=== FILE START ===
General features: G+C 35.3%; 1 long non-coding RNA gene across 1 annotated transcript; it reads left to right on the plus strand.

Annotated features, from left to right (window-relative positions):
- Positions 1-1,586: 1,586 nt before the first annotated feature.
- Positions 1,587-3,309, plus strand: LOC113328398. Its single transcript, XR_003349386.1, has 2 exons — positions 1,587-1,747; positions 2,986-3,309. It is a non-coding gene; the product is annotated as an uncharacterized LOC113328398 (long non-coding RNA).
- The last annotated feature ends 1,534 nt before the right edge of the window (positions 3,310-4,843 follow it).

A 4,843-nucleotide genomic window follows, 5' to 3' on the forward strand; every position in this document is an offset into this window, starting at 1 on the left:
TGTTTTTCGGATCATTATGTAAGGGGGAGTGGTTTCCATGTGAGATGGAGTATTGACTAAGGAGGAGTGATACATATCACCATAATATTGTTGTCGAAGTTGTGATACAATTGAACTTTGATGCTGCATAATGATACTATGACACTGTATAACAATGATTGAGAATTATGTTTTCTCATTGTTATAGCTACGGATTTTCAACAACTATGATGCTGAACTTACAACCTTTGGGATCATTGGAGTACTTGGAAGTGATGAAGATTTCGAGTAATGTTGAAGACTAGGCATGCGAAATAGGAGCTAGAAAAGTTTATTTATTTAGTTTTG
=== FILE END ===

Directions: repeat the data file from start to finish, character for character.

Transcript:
General features: G+C 35.3%; 1 long non-coding RNA gene across 1 annotated transcript; it reads left to right on the plus strand.

Annotated features, from left to right (window-relative positions):
- Positions 1-1,586: 1,586 nt before the first annotated feature.
- Positions 1,587-3,309, plus strand: LOC113328398. Its single transcript, XR_003349386.1, has 2 exons — positions 1,587-1,747; positions 2,986-3,309. It is a non-coding gene; the product is annotated as an uncharacterized LOC113328398 (long non-coding RNA).
- The last annotated feature ends 1,534 nt before the right edge of the window (positions 3,310-4,843 follow it).

A 4,843-nucleotide genomic window follows, 5' to 3' on the forward strand; every position in this document is an offset into this window, starting at 1 on the left:
TGTTTTTCGGATCATTATGTAAGGGGGAGTGGTTTCCATGTGAGATGGAGTATTGACTAAGGAGGAGTGATACATATCACCATAATATTGTTGTCGAAGTTGTGATACAATTGAACTTTGATGCTGCATAATGATACTATGACACTGTATAACAATGATTGAGAATTATGTTTTCTCATTGTTATAGCTACGGATTTTCAACAACTATGATGCTGAACTTACAACCTTTGGGATCATTGGAGTACTTGGAAGTGATGAAGATTTCGAGTAATGTTGAAGACTAGGCATGCGAAATAGGAGCTAGAAAAGTTTATTTATTTAGTTTTG